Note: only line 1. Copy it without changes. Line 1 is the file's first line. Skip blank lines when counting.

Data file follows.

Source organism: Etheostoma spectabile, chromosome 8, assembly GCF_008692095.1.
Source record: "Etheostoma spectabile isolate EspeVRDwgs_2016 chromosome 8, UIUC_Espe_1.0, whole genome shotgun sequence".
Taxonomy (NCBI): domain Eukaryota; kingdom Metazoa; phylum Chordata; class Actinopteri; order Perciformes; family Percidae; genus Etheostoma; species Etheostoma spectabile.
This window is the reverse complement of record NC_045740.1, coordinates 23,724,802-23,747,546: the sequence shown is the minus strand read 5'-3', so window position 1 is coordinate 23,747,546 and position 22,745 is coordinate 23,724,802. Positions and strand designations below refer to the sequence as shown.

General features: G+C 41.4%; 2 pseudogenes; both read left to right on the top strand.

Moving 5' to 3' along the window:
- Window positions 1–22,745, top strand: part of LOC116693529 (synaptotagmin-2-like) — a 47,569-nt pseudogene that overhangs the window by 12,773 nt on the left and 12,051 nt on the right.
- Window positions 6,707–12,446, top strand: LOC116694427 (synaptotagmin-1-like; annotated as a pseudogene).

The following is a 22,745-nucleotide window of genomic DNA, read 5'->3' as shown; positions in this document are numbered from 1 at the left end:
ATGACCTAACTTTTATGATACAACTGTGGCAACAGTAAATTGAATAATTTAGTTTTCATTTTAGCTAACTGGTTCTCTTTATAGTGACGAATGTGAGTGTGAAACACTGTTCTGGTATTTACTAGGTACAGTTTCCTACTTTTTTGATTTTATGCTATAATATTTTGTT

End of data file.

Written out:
Source organism: Etheostoma spectabile, chromosome 8, assembly GCF_008692095.1.